“Amazon, you beautiful!” How the murders of Dom Phillips and Bruno Pereira restarted the fight for Brazil’s forests

Sunday, June 5, started off calmly for Dom Phillips. A British journalist was in the rainforest on a reporter’s trip for his book How to Save the Amazon. Just after dawn, he boarded a small boat with his friend and guide, Bruno Pereira, and they sailed up the Itaquaí River, only the sound of birds and the engine interrupting the soothing silence. But then they were ambushed and both men were shot dead. The killers, furious with Pereira for trying to stop their illegal fishing crime, dragged their bodies into the woods and buried them.

The murders made headlines around the world and shed light on a region where violence has skyrocketed since right-wing President Jair Bolsonaro took power on January 1, 2019. After a slow response, the Brazilian police, with much help from the indigenous population, took action and three people waiting in prison for trial for murders. Another man identified as the likely intellectual perpetrator of the crime was released from custody in October and is under house arrest.

The killing of a well-liked journalist and highly respected indigenous activist was a shock, but it brought people together in unimaginable ways. Hundreds of Phillips’ friends and family exchanged hugs and stories at services in Rio de Janeiro and London. DJs who knew him from his time assembling Mixmag held tribute nights. And the universities are holding conferences about the deaths of Phillips and Pereira that the world has drawn attention to.

Phillips’ last Instagram post, “Amazonia, you beautiful,” has become a catchphrase

Murals have appeared all over the world; T-shirts with their likeness appeared on social media; and the words from Phillips’ recent Instagram post, “Amazonia, you beautiful”, have become a catchphrase for those who appreciate the region’s charm.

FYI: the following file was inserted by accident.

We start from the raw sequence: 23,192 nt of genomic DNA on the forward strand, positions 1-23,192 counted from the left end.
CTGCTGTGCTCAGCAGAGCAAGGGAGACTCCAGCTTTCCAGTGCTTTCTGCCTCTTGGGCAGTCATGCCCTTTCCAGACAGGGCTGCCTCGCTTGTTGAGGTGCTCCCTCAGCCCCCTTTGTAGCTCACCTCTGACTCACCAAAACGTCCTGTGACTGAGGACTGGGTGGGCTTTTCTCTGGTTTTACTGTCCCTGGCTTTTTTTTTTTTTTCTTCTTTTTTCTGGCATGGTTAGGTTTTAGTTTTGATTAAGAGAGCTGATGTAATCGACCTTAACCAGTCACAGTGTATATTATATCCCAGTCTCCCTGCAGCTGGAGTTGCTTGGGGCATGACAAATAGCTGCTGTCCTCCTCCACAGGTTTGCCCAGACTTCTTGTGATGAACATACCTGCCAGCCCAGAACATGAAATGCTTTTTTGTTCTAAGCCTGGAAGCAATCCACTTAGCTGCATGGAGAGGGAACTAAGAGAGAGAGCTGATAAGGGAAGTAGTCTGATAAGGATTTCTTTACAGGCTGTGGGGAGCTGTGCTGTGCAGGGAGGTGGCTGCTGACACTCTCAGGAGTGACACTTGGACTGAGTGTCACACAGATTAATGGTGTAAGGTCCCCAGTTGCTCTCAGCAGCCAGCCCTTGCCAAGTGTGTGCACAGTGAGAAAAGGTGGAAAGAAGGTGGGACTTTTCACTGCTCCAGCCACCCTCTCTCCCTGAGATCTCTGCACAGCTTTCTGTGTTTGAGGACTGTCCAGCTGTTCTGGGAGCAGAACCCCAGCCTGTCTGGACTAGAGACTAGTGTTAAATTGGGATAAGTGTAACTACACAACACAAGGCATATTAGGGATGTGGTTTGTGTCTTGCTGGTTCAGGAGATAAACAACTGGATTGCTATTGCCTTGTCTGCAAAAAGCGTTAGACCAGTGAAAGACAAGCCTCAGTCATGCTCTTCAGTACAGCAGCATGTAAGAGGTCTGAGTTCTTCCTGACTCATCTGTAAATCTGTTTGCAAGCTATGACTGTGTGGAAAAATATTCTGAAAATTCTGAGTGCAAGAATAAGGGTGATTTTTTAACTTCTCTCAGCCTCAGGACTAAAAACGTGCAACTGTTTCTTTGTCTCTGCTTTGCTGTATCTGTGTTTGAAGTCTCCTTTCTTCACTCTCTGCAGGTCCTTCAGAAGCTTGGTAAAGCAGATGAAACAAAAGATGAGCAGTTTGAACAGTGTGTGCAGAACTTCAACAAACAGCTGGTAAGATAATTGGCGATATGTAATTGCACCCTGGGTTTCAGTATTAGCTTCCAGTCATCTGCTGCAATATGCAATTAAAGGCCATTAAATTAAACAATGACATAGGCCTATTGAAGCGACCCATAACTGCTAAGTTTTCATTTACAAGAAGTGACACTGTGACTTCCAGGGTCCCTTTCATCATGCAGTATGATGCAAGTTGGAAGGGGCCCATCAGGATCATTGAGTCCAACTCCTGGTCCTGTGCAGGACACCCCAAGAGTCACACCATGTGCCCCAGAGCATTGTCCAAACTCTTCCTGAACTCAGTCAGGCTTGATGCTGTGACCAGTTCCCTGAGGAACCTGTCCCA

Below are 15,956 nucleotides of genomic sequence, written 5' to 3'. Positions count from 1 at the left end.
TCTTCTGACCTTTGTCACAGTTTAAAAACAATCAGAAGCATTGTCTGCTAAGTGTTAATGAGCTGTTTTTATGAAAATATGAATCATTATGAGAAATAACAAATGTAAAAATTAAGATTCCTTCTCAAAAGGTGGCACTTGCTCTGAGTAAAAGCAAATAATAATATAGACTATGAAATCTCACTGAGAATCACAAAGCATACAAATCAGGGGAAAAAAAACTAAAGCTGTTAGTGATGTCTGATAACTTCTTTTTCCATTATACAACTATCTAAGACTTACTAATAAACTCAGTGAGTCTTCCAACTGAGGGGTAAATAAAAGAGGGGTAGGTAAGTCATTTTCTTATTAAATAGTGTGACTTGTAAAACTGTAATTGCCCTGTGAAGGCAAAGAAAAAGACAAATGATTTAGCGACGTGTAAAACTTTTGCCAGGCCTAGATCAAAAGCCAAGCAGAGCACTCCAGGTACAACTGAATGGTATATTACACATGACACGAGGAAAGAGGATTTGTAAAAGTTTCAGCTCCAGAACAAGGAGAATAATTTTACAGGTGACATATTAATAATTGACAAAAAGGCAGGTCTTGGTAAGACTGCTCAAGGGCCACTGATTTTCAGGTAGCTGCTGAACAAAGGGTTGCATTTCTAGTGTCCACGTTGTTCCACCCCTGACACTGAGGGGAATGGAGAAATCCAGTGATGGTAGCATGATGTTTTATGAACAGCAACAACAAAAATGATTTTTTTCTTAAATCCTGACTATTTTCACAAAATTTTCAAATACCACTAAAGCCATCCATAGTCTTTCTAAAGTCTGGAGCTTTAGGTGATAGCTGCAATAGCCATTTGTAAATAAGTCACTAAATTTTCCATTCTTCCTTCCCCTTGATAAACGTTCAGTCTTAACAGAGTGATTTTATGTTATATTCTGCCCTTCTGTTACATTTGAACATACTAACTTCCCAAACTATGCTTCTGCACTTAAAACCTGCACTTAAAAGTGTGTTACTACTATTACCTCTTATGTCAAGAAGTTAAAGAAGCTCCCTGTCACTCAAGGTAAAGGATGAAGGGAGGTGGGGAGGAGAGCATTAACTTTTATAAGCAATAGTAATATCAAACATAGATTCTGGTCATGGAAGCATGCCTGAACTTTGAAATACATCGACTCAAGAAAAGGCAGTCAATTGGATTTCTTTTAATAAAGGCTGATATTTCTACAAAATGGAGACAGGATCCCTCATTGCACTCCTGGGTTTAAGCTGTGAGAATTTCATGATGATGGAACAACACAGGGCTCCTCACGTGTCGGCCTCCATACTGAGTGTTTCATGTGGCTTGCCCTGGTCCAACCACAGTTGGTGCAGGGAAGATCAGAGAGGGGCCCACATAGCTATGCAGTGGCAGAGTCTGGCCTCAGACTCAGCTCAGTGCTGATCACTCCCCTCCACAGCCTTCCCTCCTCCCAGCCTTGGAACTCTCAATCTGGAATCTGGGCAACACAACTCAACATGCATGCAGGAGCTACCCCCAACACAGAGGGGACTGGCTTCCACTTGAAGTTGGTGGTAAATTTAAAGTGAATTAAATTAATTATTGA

A crowdfunding campaign raised money for the families they left behind. The films are in development and five screenwriters have been asked to write the chapters that will conclude Phillips’ book. Publication is now set for 2024.

The influence of this couple was also felt on a large scale. When they died, Bolsonaro slandered them, implying that it was their own fault for traveling in a dangerous region. The murders – coupled with a growing awareness of the climate crisis – have led to a renewed focus on the Amazon and may even have contributed to Bolsonaro’s defeat in October’s general election. Leftist challenger Luiz Inácio Lula da Silva defeated the incumbent in a tight runoff after promising to put the environment and the climate crisis at the center of his agenda.

Deforestation hit a 15-year high under Bolsonaro and Lula vowed to repeat the success of his earlier Workers Party government when deforestation was reduced by more than 80%. He even vowed to create a Ministry of Indigenous Peoples and appoint an indigenous leader to run it.

These decisions were welcomed by those close to Phillips, and while the attention paid to the humble 57-year-old from Merseyside was more bitter than sweet, his Brazilian wife and British family tried to draw something positive from the tragedy. “The personal tributes, obituaries, films, exhibits, all in his honor, are so moving,” says Sian Phillips, Dom’s sister.

“He wasn’t selfish and I still think of him saying, ‘Oh no, it’s me on the news again. But on the other hand, since people are talking about the Amazon… that would be the best answer for him in this situation. That would at least be something.

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